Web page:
(MAHWAH, NJ) -- Ramapo College of New Jersey, in partnership with the County of Bergen and a number of county and community-based organizations, will host a Spring Domestic Violence Awareness Symposium on May 24 from 6:00pm to 8:00pm. Moderated and organized by New Milford Councilman Matthew S. Seymour, the symposium will take place in the Trustees Pavilion on the College’s campus at 505 Ramapo Valley Road, Mahwah, NJ.
The Symposium will feature a distinguished group of panelists from Bergen County, Ramapo College, and beyond who will participate in a roundtable discussion on the available resources for victims of domestic violence. The guests include: Marie-Danielle Attis, MPA, Office of Violence Prevention, Ramapo College of New Jersey; Bergen County Sheriff’s Office; Allison Bressler, MA, A Partnership for Change; Taylor Craney, Esq., Center for Hope and Safety; Jessica Gomperts, Bergen County Prosecutor’s Office; Christa Madler, MSW, LSW, NJ Division of Child Protection and Permanency; Juan Carlos Morel and Laura Melendez, Alternatives to Domestic Violence (ADV), Bergen County Department of Human Services; and Simaza Sadek, MSW, LSW and Jesselly De La Cruz, DSW, LCSW of the YWCA Northern New Jersey’s healingSPACE.
“Violence against women is on the rise, and, sadly, first year college students are one of the most vulnerable groups associated with this growing problem. To that end, Ramapo is committed to help heighten the awareness of domestic violence for our college community and our neighbors across Bergen County,” said Dr. Cindy Jebb, President of Ramapo College. “We look forward to welcoming the community to Ramapo College for this impactful evening on such an important topic.”
Domestic violence is a significant public health issue that has many individual and societal costs, and the data is startling. According to the National Center for Injury Prevention and Control, 35.8% of New Jersey women and 27.4% of men within the state have experienced intimate partner physical violence, intimate partner rape, and/or intimate partner stalking in their lifetimes. In a recent study, the Council on Criminal Justice (CCJ) found that since the start of the pandemic, domestic violence has increased by 8%. Even more significant, about 35% of female domestic violence survivors and more than 11% of male survivors experience some form of physical injury related to partner violence, some which can result in death.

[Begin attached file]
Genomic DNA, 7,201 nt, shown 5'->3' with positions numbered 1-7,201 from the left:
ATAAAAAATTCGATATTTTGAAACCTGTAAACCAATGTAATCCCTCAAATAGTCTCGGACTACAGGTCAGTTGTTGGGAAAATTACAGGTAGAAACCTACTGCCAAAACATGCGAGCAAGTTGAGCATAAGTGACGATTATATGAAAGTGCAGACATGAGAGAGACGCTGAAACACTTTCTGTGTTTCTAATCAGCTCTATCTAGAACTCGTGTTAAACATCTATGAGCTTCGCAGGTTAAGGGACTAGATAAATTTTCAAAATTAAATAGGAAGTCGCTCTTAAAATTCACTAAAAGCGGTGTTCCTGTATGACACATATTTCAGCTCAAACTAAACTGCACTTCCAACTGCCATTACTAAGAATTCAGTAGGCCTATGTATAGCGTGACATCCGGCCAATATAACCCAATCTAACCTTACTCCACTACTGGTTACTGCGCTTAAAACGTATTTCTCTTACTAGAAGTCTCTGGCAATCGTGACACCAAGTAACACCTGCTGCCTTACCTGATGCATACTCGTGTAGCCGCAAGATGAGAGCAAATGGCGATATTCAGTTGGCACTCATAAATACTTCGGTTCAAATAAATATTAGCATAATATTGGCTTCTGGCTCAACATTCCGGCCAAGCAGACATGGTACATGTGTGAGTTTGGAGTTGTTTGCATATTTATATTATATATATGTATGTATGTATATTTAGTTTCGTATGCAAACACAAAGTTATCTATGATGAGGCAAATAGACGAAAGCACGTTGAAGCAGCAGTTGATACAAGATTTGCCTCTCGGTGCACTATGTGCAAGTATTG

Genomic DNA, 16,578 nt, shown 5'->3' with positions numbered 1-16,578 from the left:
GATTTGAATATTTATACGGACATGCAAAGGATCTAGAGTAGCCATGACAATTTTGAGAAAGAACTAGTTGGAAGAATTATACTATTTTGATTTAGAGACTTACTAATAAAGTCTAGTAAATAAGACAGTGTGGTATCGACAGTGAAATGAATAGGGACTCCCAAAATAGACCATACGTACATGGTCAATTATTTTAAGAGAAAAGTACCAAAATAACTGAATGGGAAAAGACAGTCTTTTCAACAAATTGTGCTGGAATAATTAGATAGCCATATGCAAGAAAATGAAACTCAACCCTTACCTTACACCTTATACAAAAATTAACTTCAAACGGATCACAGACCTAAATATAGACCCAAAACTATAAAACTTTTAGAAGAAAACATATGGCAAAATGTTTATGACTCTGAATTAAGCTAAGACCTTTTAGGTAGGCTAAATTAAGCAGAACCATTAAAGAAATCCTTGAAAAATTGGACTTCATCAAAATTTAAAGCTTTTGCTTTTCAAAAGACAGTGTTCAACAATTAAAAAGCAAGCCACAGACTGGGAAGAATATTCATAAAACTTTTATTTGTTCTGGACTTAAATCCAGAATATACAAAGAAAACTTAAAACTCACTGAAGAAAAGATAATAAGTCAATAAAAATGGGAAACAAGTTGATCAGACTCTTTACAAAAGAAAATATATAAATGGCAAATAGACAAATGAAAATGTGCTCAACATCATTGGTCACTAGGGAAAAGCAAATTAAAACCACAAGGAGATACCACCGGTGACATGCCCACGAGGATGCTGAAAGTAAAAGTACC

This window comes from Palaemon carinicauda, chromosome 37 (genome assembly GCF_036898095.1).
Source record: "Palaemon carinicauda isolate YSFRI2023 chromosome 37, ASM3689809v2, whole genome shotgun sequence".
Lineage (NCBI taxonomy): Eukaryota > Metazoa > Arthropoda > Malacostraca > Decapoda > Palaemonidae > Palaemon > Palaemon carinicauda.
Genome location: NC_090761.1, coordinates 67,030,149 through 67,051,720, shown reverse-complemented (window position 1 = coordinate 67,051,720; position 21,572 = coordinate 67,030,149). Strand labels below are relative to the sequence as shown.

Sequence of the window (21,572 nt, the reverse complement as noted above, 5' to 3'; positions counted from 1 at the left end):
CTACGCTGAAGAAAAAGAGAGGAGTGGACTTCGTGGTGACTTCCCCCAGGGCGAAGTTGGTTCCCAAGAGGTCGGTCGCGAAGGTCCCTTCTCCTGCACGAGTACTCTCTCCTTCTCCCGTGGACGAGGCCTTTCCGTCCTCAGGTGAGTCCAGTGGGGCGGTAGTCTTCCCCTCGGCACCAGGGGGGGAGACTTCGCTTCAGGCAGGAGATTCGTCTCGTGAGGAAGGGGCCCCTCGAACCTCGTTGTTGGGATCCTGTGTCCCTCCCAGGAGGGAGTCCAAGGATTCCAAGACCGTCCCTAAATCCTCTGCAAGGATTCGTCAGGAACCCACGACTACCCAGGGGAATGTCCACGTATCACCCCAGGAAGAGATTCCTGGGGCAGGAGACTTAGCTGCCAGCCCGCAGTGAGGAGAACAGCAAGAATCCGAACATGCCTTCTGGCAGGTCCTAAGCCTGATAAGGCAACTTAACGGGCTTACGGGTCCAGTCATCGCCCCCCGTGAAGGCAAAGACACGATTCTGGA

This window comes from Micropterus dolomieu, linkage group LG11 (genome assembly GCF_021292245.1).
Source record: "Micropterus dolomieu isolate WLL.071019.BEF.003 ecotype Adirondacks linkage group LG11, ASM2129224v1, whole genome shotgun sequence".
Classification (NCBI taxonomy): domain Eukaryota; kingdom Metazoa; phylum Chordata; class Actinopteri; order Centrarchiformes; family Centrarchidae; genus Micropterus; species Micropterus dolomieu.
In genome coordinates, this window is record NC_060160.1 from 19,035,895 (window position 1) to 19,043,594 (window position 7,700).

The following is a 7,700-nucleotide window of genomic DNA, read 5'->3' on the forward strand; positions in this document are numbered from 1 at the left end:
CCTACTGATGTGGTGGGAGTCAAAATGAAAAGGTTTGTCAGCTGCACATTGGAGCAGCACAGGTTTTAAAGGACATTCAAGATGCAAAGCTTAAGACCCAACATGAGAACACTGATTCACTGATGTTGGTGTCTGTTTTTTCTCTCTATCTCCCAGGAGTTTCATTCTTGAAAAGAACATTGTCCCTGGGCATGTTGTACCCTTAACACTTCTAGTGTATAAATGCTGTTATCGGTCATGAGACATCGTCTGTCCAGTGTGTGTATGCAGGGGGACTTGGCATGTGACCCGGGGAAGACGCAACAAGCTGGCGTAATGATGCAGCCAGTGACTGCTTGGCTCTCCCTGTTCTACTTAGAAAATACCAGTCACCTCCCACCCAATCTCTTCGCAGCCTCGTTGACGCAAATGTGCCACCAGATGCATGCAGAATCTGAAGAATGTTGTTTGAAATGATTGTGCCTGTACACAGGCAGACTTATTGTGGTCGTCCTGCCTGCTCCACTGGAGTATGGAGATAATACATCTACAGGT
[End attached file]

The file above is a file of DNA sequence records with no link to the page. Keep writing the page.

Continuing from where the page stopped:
“When it comes to this important issue, many of my local constituents and communities have expressed a need for awareness and help because they feel trapped and isolated,” said Seymour. “These programs bring together a who’s who of experts from our region who deal with a number of aspects of domestic violence, with the goal of providing a comprehensive overview of the services, advocacy and assistance available to victims.”
There are also many other negative health outcomes associated with domestic violence, including conditions affecting the heart, digestive, reproduction, muscle and bones, and the nervous system, as well as addictive behaviors. Survivors can experience mental health problems such as depression and posttraumatic stress disorder (PTSD) symptoms. According to the Centers for Disease Control and Prevention, the healthcare costs of domestic violence, over a victim’s lifetime, is $103,767 for women and $23,414 for men.
“Domestic violence is a growing national issue. The abuser’s systemic pattern of power and control impacts not just their victim, but can extend to the entire family unit and even into the neighborhood,” said James Tedesco, Bergen County Executive. “It is our responsibility to join with other government agencies, community organizations and partners, and experts in our community to educate the public, build awareness, and to let them know that there is help available if they find themselves in a similar situation.”
“Every day we work to ensure that perpetrators of domestic violence are brought to justice, but we do so much more than that. Our Office of Victim-Witness Advocacy works closely with local agencies to provide services and support to survivors of domestic violence,” said Bergen County Prosecutor Mark Musella. “We are also honored to participate in important events like this symposium to raise awareness of domestic violence and to share vital resources with the community.”